We lost our 7-year old Golden Retriever, Casey.
It all happened very fast. It started on a Tuesday. Casey seemed to be favoring her right front leg. I didn’t think too much about it because she was our ‘official puppy raiser’ and she spent a lot of time with Shotzie. Kaline still can’t be trusted and Sophie would rather hide under the car than deal with a puppy. Anyway, I figured Shotzie had bit her or just twisted it a bit — I wasn’t too worried. I just gave her as Ascriptin for pain.
Wednesday she was worse, so I made an appointment for Thursday with the wonderful Dr. Steve Miller. By Thursday she seemed even worse and seemed to me to have some weakness in her rear. Steve examined her and couldn’t really find much so he thought it was just a sore shoulder muscle…. but then he took her temp and it was high. He took it again. He said that was odd. He ran some routine blood work and a test for Lyme Disease and sent us home with pain meds and an antibiotic. He said she should be significantly improved in 3 to 4 days.
On Friday, we learned all the blood tests were negative. Steve said to continue to give the meds and call him on Monday to let him know how she was doing. By Saturday afternoon though she was worse. She had trouble getting up, had trouble navigating the couple of steps into the house, had developed a head tilt, she wouldn’t maintain eye contact, and she was kind of listing to the left. We discussed taking her to MSU then but I have such faith in Steve that I thought if we could just get her to Monday morning, maybe he could do something. She definitely seemed better when the pain meds were in full force, but they didn’t last the 12 hours we were supposed to wait between doses. We gave them a little early.
By Sunday morning it was clear we were not going to wait until Monday. We took her into MSU emergency. There she was initally diagnosed with Polyarthropathy. They did not think it was a dire situation. We left Casey there with the understanding that she would be assigned to an internist on Monday morning and that some fluid would be taken from her joints and analyzed to see what was going on. They were also going to take x-rays.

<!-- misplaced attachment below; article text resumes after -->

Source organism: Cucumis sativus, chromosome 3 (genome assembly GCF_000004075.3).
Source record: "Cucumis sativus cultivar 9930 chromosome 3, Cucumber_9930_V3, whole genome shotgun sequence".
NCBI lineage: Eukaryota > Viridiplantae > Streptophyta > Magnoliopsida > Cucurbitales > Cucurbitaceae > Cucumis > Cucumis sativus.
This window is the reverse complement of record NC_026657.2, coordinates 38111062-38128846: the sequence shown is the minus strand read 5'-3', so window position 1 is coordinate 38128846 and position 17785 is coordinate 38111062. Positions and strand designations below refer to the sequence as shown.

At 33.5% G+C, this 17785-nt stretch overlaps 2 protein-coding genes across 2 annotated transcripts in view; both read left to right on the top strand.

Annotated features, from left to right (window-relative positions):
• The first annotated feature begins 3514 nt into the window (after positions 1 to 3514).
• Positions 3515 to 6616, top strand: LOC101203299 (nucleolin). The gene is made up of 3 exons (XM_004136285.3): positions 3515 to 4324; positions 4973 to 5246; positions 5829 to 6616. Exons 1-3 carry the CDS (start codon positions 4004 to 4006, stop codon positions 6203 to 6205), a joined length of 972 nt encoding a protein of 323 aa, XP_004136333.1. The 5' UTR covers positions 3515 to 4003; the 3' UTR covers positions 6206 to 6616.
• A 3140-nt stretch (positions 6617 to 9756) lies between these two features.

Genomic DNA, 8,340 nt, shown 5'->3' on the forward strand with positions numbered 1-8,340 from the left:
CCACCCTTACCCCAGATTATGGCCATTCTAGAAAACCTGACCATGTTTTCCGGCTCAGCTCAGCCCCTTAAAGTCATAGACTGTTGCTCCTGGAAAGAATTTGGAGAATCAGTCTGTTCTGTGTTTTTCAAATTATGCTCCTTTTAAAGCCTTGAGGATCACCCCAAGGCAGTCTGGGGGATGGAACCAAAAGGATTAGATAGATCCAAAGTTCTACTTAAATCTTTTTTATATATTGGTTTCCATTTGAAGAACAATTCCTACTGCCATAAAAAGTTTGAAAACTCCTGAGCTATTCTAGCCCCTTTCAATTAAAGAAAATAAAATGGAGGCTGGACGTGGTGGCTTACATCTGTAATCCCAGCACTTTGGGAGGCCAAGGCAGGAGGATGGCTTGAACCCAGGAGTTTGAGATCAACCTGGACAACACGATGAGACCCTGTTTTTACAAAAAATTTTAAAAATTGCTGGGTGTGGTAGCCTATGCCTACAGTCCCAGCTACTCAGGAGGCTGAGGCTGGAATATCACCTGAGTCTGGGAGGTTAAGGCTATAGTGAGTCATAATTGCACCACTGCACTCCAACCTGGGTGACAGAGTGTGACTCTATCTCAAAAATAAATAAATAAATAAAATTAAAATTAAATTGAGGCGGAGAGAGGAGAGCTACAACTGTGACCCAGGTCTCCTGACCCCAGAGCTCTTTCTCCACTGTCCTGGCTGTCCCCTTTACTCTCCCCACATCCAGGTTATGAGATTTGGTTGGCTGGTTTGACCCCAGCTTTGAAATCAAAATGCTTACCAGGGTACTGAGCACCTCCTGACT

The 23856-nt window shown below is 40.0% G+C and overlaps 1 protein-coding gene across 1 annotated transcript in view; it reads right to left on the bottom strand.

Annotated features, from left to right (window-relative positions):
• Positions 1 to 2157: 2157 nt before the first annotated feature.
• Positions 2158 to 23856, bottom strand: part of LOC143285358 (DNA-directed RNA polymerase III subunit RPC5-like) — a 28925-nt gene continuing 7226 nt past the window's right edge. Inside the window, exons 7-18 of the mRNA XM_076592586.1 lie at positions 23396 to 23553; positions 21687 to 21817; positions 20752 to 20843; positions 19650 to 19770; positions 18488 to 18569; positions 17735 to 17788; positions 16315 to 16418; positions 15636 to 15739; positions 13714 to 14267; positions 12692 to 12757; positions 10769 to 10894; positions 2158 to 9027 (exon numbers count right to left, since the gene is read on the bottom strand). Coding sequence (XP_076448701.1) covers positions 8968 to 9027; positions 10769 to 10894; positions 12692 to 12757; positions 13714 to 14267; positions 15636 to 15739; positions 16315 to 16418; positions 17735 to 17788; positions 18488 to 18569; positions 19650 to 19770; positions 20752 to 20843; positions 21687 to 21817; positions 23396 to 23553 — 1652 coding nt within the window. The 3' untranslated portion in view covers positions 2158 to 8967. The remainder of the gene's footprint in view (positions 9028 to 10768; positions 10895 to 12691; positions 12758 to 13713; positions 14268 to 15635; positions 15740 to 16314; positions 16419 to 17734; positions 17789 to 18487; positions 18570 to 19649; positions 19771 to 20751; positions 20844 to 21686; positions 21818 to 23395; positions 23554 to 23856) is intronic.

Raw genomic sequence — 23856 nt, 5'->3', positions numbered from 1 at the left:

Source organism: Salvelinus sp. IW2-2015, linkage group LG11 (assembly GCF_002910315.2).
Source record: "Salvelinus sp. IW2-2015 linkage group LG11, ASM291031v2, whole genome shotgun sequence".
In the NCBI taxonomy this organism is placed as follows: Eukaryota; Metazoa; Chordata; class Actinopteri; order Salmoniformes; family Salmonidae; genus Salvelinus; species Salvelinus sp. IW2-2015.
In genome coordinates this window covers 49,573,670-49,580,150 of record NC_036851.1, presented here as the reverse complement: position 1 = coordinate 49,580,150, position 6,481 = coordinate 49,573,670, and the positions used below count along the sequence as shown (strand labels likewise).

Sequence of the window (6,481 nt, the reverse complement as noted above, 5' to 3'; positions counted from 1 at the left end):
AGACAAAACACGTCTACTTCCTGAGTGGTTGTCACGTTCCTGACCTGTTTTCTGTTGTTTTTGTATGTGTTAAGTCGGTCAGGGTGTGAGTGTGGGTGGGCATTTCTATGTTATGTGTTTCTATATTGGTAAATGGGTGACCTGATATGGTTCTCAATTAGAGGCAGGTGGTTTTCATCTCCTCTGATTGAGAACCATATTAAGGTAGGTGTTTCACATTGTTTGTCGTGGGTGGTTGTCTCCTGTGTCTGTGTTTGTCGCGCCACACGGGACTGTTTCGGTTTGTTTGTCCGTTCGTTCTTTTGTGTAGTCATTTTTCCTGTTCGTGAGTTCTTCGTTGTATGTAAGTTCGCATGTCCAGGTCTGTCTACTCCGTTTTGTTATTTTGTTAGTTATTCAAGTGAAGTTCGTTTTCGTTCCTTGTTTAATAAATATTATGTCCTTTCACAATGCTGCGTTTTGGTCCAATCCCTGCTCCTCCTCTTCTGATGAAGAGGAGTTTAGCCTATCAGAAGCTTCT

First thing Monday morning I got a call from the internist. She did not agree with the diagnosis from the ER doctors. She said something was going on with Casey’s brain and the Polyarthropathy was secondary. She had done a complete neurological exam and found the same issues we had — head tilt, funky eyes — among others. She said there were three possible scenarios. ‘Old doggie syndrome’ — or something like that — basically doggie vertigo, cancer, or a fungal infection. She went back and examined the x-rays which were initially viewed as clear and she found ‘nodules’ in Casey’s lungs. They were too small to do anything with though so she recommended an ultra sound of Casey’s belly to see if they could find more nodules that perhaps they could access to aspirate. They found many. Unfortunately, the tests were inconclusive.
We were left with the last option to figure out whether is was cancer or fungal — an MRI of her brain along with a spinal tap. We gave the go ahead to do this. It was scheduled for Tuesday afternoon. At this point, the thought was that if it was fungal we had a ‘shot’ at treatment. Craig and I wanted to come and visit with her before the procedure — we thought it would do all of us some good. Julie, when we saw her it was absolutely heart breaking. She had really deteriorated. I don’t think she recognized us initally. We spent some time with her on the floor and there was no tail wagging at all. Casey used to wag her tail constantly and involve her whole body in the process. She just laid in Craig’s lap, panting, and looking off into space. After some time loving on Casey and more discussion with the vet about the liklihood of recovery we decided to end it then.
Thank you for your kind words of comfort. There aren’t too many places one can express how much this hurts — without people thinking you are nuts. Our critters just mean so much to us — and it is hard to explain to folks who either don’t have them or don’t feel the same way about them.